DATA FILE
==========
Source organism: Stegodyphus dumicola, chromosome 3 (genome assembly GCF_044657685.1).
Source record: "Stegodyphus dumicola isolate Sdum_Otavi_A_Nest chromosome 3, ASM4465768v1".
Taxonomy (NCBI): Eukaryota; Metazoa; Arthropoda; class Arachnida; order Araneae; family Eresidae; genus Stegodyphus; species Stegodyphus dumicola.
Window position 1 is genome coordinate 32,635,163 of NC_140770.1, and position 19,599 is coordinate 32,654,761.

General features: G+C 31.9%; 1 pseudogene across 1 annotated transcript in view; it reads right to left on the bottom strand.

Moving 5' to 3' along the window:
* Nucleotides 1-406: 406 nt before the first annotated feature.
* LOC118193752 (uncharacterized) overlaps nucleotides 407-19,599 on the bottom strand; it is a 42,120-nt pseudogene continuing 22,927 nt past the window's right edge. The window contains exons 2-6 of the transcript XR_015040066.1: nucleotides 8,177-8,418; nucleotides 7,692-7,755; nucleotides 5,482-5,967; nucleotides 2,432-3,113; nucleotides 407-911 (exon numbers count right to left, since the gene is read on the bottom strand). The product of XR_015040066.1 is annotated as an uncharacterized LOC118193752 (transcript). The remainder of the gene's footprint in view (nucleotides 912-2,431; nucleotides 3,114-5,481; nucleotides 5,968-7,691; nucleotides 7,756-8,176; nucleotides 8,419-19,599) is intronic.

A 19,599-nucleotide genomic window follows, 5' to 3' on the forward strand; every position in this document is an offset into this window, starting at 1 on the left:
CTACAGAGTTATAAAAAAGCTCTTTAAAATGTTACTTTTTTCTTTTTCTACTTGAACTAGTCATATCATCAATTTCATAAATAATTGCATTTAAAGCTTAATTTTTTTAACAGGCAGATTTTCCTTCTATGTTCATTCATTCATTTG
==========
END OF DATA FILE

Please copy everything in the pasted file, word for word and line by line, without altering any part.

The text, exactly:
Source organism: Stegodyphus dumicola, chromosome 3 (genome assembly GCF_044657685.1).
Source record: "Stegodyphus dumicola isolate Sdum_Otavi_A_Nest chromosome 3, ASM4465768v1".
Taxonomy (NCBI): Eukaryota; Metazoa; Arthropoda; class Arachnida; order Araneae; family Eresidae; genus Stegodyphus; species Stegodyphus dumicola.
Window position 1 is genome coordinate 32,635,163 of NC_140770.1, and position 19,599 is coordinate 32,654,761.

General features: G+C 31.9%; 1 pseudogene across 1 annotated transcript in view; it reads right to left on the bottom strand.

Moving 5' to 3' along the window:
* Nucleotides 1-406: 406 nt before the first annotated feature.
* LOC118193752 (uncharacterized) overlaps nucleotides 407-19,599 on the bottom strand; it is a 42,120-nt pseudogene continuing 22,927 nt past the window's right edge. The window contains exons 2-6 of the transcript XR_015040066.1: nucleotides 8,177-8,418; nucleotides 7,692-7,755; nucleotides 5,482-5,967; nucleotides 2,432-3,113; nucleotides 407-911 (exon numbers count right to left, since the gene is read on the bottom strand). The product of XR_015040066.1 is annotated as an uncharacterized LOC118193752 (transcript). The remainder of the gene's footprint in view (nucleotides 912-2,431; nucleotides 3,114-5,481; nucleotides 5,968-7,691; nucleotides 7,756-8,176; nucleotides 8,419-19,599) is intronic.

A 19,599-nucleotide genomic window follows, 5' to 3' on the forward strand; every position in this document is an offset into this window, starting at 1 on the left:
CTACAGAGTTATAAAAAAGCTCTTTAAAATGTTACTTTTTTCTTTTTCTACTTGAACTAGTCATATCATCAATTTCATAAATAATTGCATTTAAAGCTTAATTTTTTTAACAGGCAGATTTTCCTTCTATGTTCATTCATTCATTTG